Esther and the King (1960)

110 mins | Epic | November 1960

Director:

Raoul Walsh

Producer:

Raoul Walsh

Cinematographer:

Mario Bava

Editor:

Jerry Webb

Production Designer:

G. Giovannini
Full page view
HISTORY

The working title of this film was Story of Esther . A 1950 LAT news item noted that Darryl F. Zanuck hired Frank and Doris Hursley to write a script for The Story of Esther , and that George Jessel wanted to produce the film. A Feb 1951 HR news item added that Henry King was to direct. In Oct 1951, a HR news item stated that Joseph Bernhard and Anson Bond bought the Hursleys' screenplay, and planned to release their film through Twentieth Century-Fox. According to the Var review, the picture was filmed in Italy. According to a Nov 1960 DV news item, the National Catholic Legion of Decency found the film morally objectionable because of its excessive sensuality in dance and costumes. Several earlier films were based on the story of Esther. Among them is Esther , a 1916 British production by London-Diploma, directed by Maurice Elvey and starring Elisabeth Risdon and Fred Groves, and the 1986 British co-production Esther , directed by Amos Gitai and starring Mohammed Bakri and Rim ... More Less

The working title of this film was Story of Esther . A 1950 LAT news item noted that Darryl F. Zanuck hired Frank and Doris Hursley to write a script for The Story of Esther , and that George Jessel wanted to produce the film. A Feb 1951 HR news item added that Henry King was to direct. In Oct 1951, a HR news item stated that Joseph Bernhard and Anson Bond bought the Hursleys' screenplay, and planned to release their film through Twentieth Century-Fox. According to the Var review, the picture was filmed in Italy. According to a Nov 1960 DV news item, the National Catholic Legion of Decency found the film morally objectionable because of its excessive sensuality in dance and costumes. Several earlier films were based on the story of Esther. Among them is Esther , a 1916 British production by London-Diploma, directed by Maurice Elvey and starring Elisabeth Risdon and Fred Groves, and the 1986 British co-production Esther , directed by Amos Gitai and starring Mohammed Bakri and Rim Bani. More Less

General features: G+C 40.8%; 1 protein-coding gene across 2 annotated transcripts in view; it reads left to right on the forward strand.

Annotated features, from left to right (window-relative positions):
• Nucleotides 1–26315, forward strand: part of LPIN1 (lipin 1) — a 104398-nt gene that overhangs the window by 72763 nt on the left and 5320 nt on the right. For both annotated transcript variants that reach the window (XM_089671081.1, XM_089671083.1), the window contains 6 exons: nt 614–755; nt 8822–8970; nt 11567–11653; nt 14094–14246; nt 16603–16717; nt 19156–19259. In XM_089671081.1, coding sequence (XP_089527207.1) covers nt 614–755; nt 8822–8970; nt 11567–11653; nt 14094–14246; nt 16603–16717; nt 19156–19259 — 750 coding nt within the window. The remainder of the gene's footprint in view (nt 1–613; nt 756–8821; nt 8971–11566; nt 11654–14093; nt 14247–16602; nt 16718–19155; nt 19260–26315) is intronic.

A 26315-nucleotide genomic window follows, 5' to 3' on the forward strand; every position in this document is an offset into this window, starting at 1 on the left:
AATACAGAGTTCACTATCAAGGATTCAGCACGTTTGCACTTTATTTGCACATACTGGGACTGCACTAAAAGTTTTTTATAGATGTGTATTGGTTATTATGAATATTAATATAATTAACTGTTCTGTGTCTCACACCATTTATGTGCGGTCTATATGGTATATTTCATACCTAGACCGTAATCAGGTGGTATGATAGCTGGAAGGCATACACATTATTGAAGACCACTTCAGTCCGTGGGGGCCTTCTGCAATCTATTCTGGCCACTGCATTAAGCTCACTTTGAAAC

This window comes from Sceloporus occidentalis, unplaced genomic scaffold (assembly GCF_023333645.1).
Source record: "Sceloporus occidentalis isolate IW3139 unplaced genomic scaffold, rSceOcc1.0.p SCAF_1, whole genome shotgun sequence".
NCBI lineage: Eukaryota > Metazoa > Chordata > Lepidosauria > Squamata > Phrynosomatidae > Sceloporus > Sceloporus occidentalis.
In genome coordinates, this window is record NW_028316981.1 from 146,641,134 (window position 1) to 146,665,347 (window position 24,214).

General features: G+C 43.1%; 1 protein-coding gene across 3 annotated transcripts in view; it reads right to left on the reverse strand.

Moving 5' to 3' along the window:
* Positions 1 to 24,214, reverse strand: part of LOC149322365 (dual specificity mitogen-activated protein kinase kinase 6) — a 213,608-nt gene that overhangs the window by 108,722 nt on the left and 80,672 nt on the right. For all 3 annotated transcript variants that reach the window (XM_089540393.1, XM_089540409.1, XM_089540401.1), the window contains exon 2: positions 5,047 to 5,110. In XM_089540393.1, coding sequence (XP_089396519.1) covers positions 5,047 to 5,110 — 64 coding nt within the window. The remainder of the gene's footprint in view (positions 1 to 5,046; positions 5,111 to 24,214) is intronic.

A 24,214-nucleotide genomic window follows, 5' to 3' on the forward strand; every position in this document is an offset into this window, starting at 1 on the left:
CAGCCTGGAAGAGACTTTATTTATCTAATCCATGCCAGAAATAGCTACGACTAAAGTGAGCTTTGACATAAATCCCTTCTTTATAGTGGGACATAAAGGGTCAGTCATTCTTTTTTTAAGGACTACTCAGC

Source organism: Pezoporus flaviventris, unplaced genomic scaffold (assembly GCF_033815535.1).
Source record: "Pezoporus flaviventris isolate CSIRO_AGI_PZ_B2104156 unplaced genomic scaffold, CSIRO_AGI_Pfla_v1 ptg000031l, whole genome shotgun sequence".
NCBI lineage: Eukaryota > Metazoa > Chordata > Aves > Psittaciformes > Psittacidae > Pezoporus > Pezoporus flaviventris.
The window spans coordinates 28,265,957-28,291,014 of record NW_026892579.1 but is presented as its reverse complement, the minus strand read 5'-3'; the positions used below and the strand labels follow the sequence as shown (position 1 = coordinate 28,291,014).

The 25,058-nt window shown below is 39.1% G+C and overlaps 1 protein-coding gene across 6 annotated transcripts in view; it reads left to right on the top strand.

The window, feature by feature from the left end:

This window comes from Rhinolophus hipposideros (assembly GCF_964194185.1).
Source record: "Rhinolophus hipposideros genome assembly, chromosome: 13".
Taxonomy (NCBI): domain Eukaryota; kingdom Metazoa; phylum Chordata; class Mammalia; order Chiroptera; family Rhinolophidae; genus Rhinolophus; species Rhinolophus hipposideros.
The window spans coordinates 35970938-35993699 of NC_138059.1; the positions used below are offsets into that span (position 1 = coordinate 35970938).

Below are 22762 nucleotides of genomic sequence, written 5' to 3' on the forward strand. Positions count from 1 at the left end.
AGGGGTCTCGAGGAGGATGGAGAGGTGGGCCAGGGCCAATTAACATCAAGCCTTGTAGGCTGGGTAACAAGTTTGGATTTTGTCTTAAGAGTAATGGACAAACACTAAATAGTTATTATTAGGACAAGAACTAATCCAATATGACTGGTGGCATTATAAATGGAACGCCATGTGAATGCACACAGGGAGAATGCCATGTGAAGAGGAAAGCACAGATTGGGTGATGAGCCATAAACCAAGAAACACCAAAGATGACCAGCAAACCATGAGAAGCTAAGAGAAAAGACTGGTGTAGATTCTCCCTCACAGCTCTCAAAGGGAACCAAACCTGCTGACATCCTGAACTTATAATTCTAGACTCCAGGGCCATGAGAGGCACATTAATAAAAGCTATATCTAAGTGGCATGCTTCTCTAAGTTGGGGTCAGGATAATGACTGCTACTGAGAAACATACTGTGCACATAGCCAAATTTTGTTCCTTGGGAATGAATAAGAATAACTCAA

GEOGRAPHIC LOCATIONS
LOCATION
SOURCE CITATIONS
SOURCE
DATE
PAGE
Box Office
28 Nov 1960.
---
Daily Variety
21 Nov 60
p. 3.
Daily Variety
23 Nov 1960.
---
Film Daily
22 Nov 60
p. 10.
Hollywood Reporter
5 Feb 51
p. 5.
Hollywood Reporter
17 Oct 1951.
---
Hollywood Reporter
27 May 60
p. 9.
Hollywood Reporter
21 Nov 60
p. 3.
Los Angeles Times
9 Dec 1950.
---
Motion Picture Herald Product Digest
26 Nov 60
p. 932.
New York Times
19 Nov 60
p. 13.
Variety
23 Nov 60
p. 6.
CAST
PRODUCTION CREDITS
NAME
PARENT COMPANY
PRODUCTION TEXT
A Raoul Walsh Production
DISTRIBUTION COMPANY
NAME
CREDITED AS
CREDIT
DIRECTORS
Asst dir
PRODUCERS
Assoc prod
WRITERS
PHOTOGRAPHY
Dir of photog
Cam op
ART DIRECTOR
Art dir
FILM EDITOR
Film ed
COSTUMES
Cost supv
MAKEUP
Makeup
Hairdresser
PRODUCTION MISC
Prod mgr
Unit mgr
DETAILS
Alternate Title:
Story of Esther
Release Date:
November 1960
Premiere Information:
New York opening: 18 November 1960
Los Angeles opening: 22 November 1960
Production Date:
filmed in Italy
Copyright Claimant:
Galatea, S.P.A.
Copyright Date:
18 November 1960
Copyright Number:
LU3174
Physical Properties:
Sound
Westrex Recording System
Color
Technicolor
Widescreen/ratio
CinemaScope
Duration(in mins):
110
Countries:
Italy, United States
Language:
English
PCA No:
19742
Passed by NBR:
No
SYNOPSIS

In 500 B.C., King Ahasuerus of Persia, the most powerful man on Earth, returns triumphant after conquering the Egyptians. As he approaches the palace gates, the king rewards Simon, the Jewish warrior who saved his life, with the Sword of the Golden Rooster. Simon then returns to his village to marry his beloved, Esther. Meanwhile, inside the palace, Queen Vashti, the king's unfaithful wife, ends her dalliance with her husband's evil chief minister, Haman. The king already knows of her infidelity, however, and so labels her a harlot and casts her aside. At court that night, Mordecai, the king's loyal Judean advisor who is also Esther's uncle, criticizes Haman for his persecution of the Jews and advocates peace over war. Intent on conquering Greece, the king lays out his plans for the battle, which Mordecai faithfully transcribes onto a set of secret tablets. When Vashti defies the king by seductively dancing and exposing her body to all those present, the king banishes her. Haman offers to provide him with a new wife, but Mordecai objects, asserting that the law decrees the king must choose his own wife. Haman, who has been plundering the royal treasury and selling military secrets to Greece, then plots with Klydrathes, one of the king's generals, to eliminate Mordecai by framing him for selling the secret tablets to the enemy. To further control the king, Haman plans to install Keresh, his own concubine, as the new queen and so orders Vashti killed. As Simon and Esther prepare to recite their vows, the king's soldiers, on the lookout for eligible brides to present to their ruler, abduct Esther ... +